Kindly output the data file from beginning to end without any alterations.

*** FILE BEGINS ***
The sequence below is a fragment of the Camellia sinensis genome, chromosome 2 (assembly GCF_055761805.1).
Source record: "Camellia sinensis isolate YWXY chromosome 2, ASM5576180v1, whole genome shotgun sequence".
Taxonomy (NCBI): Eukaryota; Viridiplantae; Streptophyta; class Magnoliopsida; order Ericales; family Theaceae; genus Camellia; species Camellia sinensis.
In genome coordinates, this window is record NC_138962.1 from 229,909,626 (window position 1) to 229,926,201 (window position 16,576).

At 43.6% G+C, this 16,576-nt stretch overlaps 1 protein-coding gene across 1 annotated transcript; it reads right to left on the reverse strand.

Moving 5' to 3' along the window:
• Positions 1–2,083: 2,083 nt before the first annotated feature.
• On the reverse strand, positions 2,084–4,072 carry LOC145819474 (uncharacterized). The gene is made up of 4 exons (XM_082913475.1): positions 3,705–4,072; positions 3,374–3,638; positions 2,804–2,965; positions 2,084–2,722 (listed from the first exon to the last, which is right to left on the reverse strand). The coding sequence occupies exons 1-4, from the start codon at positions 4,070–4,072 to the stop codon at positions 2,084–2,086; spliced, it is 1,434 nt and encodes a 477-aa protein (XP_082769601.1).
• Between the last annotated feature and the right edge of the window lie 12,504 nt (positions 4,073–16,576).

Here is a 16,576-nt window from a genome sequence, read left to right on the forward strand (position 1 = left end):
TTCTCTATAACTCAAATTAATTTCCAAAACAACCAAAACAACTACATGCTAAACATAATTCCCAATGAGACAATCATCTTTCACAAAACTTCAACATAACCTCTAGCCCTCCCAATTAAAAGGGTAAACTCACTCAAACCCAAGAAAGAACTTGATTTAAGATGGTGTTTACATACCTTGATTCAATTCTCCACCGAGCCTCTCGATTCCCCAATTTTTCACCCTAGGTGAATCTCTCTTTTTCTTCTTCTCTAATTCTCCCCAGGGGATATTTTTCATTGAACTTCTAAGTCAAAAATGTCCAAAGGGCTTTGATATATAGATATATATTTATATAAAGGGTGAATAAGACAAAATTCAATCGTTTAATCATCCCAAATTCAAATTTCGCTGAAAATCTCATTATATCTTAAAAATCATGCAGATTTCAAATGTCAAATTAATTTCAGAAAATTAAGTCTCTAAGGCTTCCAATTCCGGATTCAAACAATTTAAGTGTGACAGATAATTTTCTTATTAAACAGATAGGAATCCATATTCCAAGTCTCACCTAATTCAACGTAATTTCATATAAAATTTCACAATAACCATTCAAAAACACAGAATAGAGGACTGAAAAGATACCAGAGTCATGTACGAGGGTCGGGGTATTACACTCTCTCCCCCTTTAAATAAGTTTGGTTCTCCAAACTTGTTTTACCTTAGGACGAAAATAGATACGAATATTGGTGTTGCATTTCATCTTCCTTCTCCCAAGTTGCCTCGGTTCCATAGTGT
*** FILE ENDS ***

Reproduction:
The sequence below is a fragment of the Camellia sinensis genome, chromosome 2 (assembly GCF_055761805.1).
Source record: "Camellia sinensis isolate YWXY chromosome 2, ASM5576180v1, whole genome shotgun sequence".
Taxonomy (NCBI): Eukaryota; Viridiplantae; Streptophyta; class Magnoliopsida; order Ericales; family Theaceae; genus Camellia; species Camellia sinensis.
In genome coordinates, this window is record NC_138962.1 from 229,909,626 (window position 1) to 229,926,201 (window position 16,576).

At 43.6% G+C, this 16,576-nt stretch overlaps 1 protein-coding gene across 1 annotated transcript; it reads right to left on the reverse strand.

Moving 5' to 3' along the window:
• Positions 1–2,083: 2,083 nt before the first annotated feature.
• On the reverse strand, positions 2,084–4,072 carry LOC145819474 (uncharacterized). The gene is made up of 4 exons (XM_082913475.1): positions 3,705–4,072; positions 3,374–3,638; positions 2,804–2,965; positions 2,084–2,722 (listed from the first exon to the last, which is right to left on the reverse strand). The coding sequence occupies exons 1-4, from the start codon at positions 4,070–4,072 to the stop codon at positions 2,084–2,086; spliced, it is 1,434 nt and encodes a 477-aa protein (XP_082769601.1).
• Between the last annotated feature and the right edge of the window lie 12,504 nt (positions 4,073–16,576).

Here is a 16,576-nt window from a genome sequence, read left to right on the forward strand (position 1 = left end):
TTCTCTATAACTCAAATTAATTTCCAAAACAACCAAAACAACTACATGCTAAACATAATTCCCAATGAGACAATCATCTTTCACAAAACTTCAACATAACCTCTAGCCCTCCCAATTAAAAGGGTAAACTCACTCAAACCCAAGAAAGAACTTGATTTAAGATGGTGTTTACATACCTTGATTCAATTCTCCACCGAGCCTCTCGATTCCCCAATTTTTCACCCTAGGTGAATCTCTCTTTTTCTTCTTCTCTAATTCTCCCCAGGGGATATTTTTCATTGAACTTCTAAGTCAAAAATGTCCAAAGGGCTTTGATATATAGATATATATTTATATAAAGGGTGAATAAGACAAAATTCAATCGTTTAATCATCCCAAATTCAAATTTCGCTGAAAATCTCATTATATCTTAAAAATCATGCAGATTTCAAATGTCAAATTAATTTCAGAAAATTAAGTCTCTAAGGCTTCCAATTCCGGATTCAAACAATTTAAGTGTGACAGATAATTTTCTTATTAAACAGATAGGAATCCATATTCCAAGTCTCACCTAATTCAACGTAATTTCATATAAAATTTCACAATAACCATTCAAAAACACAGAATAGAGGACTGAAAAGATACCAGAGTCATGTACGAGGGTCGGGGTATTACACTCTCTCCCCCTTTAAATAAGTTTGGTTCTCCAAACTTGTTTTACCTTAGGACGAAAATAGATACGAATATTGGTGTTGCATTTCATCTTCCTTCTCCCAAGTTGCCTCGGTTCCATAGTGT